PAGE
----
Explore Bryce Canyon National Park's famous red rock spires and horseshoe-shaped amphitheaters.
Maximize your experience at Bryce Canyon National Park by driving to Sunrise, Sunset, Inspiration and Bryce viewpoints. These are all spectacular overlooks of the park’s red hoodoos shooting up against evergreen forests in the background. Depending on the time of day, and the angle and light of the sun, the hoodoos and mysterious rock formations often take on unusual patterns and shapes, and some think, imaginary faces.
For more inspiration, lace up your hiking boots or other sturdy shoes and explore a trail. There is something for everyone at Bryce Canyon. Our favorite easy hikes include Bristlecone Loop Trail and Queens Garden Trail. Hat Shop is our favorite moderate hike. For more physically fit hikers looking for a strenuous adventure, do the 5.5-mile vertically challenging Peek-A-Boo Loop or the 7.9 Fairyland Loop rated “difficult” by the park service.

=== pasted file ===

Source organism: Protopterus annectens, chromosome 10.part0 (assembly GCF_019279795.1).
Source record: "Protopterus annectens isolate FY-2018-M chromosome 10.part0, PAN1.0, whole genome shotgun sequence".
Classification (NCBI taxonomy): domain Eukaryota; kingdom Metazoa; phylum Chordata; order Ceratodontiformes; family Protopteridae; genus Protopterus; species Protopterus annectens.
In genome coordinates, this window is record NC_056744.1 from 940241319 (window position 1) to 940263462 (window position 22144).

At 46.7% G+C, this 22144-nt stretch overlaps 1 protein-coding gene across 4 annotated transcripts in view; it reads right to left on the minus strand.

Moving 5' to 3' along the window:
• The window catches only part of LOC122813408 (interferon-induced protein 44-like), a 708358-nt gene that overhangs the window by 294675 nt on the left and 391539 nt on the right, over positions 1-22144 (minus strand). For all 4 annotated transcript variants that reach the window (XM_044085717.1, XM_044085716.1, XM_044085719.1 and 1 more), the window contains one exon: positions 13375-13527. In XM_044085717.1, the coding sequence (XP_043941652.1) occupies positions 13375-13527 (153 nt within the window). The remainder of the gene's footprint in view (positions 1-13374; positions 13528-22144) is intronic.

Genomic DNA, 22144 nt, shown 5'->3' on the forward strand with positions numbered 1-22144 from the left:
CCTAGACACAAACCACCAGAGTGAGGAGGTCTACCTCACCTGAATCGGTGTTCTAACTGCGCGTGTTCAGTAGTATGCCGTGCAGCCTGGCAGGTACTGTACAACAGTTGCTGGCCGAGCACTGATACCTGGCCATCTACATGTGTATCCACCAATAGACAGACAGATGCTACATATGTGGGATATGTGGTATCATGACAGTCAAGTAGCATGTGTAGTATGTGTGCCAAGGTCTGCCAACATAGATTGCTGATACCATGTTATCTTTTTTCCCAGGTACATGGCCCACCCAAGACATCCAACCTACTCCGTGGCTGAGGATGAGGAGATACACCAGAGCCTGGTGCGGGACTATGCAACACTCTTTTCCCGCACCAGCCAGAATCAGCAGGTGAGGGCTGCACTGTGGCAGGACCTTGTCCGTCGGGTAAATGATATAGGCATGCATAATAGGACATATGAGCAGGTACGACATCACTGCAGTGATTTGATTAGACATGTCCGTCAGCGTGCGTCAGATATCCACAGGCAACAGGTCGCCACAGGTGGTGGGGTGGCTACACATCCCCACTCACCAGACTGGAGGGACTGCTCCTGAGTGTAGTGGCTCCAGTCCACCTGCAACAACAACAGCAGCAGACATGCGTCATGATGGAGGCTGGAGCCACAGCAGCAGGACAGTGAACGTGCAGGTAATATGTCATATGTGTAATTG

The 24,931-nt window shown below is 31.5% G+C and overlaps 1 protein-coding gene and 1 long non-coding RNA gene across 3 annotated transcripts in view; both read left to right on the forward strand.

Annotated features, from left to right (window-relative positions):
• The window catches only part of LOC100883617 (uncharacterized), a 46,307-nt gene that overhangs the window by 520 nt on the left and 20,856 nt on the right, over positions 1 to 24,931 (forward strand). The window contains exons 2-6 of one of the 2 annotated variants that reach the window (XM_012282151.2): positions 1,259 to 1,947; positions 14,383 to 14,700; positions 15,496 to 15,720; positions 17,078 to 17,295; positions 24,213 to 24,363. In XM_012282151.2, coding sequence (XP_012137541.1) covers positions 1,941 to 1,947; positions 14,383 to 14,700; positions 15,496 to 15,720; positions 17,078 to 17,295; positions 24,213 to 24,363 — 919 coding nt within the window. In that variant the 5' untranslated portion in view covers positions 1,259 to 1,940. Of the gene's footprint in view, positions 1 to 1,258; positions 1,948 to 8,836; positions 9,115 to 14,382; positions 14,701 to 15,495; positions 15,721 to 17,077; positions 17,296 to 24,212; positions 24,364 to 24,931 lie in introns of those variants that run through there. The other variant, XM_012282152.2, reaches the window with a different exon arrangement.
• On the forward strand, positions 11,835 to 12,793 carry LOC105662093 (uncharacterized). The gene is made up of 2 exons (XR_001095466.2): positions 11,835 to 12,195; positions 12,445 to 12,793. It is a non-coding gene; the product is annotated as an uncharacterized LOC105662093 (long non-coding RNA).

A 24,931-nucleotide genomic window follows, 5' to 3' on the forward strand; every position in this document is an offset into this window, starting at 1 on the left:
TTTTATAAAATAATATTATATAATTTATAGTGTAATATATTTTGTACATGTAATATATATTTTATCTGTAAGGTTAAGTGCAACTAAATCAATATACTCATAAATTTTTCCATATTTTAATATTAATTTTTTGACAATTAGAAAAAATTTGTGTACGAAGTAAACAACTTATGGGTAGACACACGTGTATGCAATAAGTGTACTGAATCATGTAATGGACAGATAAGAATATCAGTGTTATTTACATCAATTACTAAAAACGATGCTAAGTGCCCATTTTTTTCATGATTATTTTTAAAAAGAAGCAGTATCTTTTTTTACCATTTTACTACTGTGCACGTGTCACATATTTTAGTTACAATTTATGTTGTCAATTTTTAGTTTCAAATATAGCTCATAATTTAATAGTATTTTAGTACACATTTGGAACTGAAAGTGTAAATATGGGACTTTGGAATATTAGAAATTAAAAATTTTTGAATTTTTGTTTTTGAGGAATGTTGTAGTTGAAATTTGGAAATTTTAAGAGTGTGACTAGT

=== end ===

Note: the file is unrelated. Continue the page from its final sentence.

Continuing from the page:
Learn more about the park at www.myutahparks.com
Give Back to Bryce
In 2003, the iconic Navajo Loop Trail, along with some other sites in Bryce Canyon National Park, needed repair. But with park funds tight, Ruby’s Inn, located just outside of Bryce, saw an opportunity to help.
It launched the “Dollar Check-Off” program in 2004 that gives guests the option to donate $1 for each night of their stay to the Bryce Canyon National History Association. In the years since, it has raised $700,000 for the history association at its three hotels: Best Western Plus Ruby’s Inn, Best Western Plus Bryce Canyon Grand Hotel and Bryce View Lodge.
“The program has grown to be a valuable resource to the Bryce Canyon National History Association, as there are limited funds for parks,” says Lance Syrett, general manager of Ruby’s Inn.
Donations have funded wildlife studies, paleontology research and education materials.
Ruby’s Inn is at 26 South Main in Bryce Canyon City; Get 15% off by visiting: www.rubysinn.com/grandcanyonjournal